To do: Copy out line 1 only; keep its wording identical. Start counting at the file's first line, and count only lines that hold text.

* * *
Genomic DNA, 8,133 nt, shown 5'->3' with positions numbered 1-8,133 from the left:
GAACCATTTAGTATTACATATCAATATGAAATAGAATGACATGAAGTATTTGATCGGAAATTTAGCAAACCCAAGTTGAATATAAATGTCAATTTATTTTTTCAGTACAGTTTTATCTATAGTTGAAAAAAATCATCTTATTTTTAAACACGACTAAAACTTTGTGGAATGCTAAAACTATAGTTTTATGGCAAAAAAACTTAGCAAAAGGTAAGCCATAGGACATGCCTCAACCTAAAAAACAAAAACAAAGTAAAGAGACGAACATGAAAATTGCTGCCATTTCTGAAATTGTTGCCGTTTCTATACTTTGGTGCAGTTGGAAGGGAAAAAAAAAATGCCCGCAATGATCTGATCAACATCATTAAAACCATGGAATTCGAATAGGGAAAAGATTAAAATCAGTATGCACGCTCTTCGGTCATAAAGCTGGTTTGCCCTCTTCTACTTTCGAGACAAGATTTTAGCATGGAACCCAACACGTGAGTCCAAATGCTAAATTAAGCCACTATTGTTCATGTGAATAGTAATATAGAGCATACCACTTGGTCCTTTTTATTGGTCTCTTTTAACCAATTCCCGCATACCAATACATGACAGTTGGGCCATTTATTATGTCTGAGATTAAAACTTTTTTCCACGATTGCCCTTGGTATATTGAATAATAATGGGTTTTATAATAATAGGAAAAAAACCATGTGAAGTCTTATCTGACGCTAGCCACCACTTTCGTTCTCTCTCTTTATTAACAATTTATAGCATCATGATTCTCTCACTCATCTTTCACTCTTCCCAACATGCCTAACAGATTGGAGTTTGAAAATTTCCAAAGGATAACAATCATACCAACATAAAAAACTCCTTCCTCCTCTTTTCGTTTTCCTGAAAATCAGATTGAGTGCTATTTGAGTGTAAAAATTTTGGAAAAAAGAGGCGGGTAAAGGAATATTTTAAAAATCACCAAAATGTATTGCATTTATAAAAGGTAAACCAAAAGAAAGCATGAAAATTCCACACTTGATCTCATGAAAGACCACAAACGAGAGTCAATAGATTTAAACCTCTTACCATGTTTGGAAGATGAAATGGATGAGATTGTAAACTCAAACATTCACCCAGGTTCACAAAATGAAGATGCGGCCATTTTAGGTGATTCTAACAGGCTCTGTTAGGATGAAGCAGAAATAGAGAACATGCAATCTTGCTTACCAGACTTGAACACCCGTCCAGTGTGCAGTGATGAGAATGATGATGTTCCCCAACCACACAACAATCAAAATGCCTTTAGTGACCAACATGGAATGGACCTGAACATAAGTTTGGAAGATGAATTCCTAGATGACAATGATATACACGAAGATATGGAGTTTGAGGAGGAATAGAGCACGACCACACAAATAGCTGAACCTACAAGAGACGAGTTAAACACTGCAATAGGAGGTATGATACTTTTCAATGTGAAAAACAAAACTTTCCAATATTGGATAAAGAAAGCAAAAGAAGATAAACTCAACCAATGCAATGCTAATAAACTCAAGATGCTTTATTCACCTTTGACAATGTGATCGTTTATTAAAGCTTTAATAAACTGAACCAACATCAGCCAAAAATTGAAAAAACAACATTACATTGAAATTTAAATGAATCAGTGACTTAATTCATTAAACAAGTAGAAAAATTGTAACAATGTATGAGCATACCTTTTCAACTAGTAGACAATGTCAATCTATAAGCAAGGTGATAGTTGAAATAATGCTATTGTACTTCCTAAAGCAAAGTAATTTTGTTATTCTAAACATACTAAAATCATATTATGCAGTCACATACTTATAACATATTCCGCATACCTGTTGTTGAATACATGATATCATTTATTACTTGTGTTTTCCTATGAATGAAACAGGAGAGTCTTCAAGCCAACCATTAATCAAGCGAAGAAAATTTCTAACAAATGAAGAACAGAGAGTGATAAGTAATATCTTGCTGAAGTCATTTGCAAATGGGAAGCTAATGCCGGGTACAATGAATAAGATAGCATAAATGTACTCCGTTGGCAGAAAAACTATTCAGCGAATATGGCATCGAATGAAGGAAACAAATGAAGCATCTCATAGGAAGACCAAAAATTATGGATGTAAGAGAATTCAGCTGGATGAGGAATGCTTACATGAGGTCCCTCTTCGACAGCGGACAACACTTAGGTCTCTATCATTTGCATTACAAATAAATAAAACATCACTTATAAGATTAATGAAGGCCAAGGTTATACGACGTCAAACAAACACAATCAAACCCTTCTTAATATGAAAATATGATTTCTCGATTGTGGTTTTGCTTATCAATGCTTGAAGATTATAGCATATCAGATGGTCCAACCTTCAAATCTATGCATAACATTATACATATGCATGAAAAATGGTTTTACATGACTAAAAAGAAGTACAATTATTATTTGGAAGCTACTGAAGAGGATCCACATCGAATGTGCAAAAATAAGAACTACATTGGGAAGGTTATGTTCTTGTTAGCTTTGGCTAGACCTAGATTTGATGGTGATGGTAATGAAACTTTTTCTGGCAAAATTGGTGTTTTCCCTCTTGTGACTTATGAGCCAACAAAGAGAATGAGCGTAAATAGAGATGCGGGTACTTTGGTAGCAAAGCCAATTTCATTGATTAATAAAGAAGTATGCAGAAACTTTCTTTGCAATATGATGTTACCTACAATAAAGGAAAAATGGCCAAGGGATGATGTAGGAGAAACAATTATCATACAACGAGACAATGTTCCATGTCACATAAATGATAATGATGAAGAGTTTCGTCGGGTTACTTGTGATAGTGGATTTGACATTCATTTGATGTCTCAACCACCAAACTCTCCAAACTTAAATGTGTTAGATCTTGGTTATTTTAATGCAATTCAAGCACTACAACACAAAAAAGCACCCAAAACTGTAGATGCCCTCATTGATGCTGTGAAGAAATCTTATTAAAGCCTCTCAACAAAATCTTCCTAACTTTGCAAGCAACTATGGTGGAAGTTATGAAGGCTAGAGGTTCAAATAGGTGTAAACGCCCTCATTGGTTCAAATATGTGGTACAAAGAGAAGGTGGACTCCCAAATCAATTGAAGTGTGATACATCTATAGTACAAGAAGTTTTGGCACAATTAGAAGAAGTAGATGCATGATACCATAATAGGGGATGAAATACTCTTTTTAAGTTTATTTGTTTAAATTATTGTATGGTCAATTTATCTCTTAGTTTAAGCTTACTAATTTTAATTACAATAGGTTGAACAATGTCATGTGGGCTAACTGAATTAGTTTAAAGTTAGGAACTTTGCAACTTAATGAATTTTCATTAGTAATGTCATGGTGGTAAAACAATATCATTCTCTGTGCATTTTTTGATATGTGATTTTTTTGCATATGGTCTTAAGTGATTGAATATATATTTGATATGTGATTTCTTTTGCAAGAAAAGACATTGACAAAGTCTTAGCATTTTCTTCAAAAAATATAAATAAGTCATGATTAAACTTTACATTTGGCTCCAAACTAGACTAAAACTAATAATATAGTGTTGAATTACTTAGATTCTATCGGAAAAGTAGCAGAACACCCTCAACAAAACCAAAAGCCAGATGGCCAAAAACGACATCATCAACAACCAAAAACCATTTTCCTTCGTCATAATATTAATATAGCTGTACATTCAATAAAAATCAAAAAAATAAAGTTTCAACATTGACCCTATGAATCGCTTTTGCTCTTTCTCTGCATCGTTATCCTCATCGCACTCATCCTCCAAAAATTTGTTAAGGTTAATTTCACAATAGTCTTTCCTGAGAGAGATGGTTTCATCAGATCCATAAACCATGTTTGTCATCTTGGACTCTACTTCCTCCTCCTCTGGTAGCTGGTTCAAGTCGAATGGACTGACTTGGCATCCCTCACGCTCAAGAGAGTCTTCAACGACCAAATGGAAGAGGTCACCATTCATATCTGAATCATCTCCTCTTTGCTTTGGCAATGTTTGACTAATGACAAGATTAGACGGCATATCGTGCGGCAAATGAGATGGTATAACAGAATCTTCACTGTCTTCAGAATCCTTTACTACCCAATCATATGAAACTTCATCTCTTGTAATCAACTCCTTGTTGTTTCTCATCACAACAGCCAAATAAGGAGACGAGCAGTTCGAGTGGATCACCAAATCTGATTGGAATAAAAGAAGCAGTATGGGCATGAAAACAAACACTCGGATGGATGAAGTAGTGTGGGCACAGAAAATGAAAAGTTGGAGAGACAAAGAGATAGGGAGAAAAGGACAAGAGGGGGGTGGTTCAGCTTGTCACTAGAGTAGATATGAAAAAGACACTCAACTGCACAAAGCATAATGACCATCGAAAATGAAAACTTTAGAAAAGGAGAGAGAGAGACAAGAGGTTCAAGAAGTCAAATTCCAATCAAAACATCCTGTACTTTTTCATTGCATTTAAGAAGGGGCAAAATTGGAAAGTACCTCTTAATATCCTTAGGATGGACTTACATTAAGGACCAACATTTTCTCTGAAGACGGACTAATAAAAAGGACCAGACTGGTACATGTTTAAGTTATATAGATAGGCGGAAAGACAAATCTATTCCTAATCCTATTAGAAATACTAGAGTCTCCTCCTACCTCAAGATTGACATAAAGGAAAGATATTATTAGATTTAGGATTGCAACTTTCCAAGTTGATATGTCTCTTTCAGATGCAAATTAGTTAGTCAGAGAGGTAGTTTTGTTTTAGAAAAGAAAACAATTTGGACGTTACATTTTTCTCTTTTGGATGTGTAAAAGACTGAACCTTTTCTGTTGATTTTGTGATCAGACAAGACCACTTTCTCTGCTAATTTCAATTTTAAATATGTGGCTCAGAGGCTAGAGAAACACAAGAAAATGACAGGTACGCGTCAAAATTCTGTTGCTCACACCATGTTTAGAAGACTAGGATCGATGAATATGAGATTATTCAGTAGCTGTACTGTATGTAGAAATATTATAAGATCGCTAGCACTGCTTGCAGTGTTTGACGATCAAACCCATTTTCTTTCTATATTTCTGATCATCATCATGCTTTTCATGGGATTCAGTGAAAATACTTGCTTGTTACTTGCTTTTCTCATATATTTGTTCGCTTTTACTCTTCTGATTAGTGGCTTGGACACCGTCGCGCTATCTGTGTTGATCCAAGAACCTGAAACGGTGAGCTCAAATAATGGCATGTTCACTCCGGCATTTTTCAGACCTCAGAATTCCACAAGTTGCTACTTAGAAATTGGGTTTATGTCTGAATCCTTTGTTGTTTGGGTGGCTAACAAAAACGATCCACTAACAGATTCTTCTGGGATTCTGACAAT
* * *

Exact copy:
Genomic DNA, 8,133 nt, shown 5'->3' with positions numbered 1-8,133 from the left: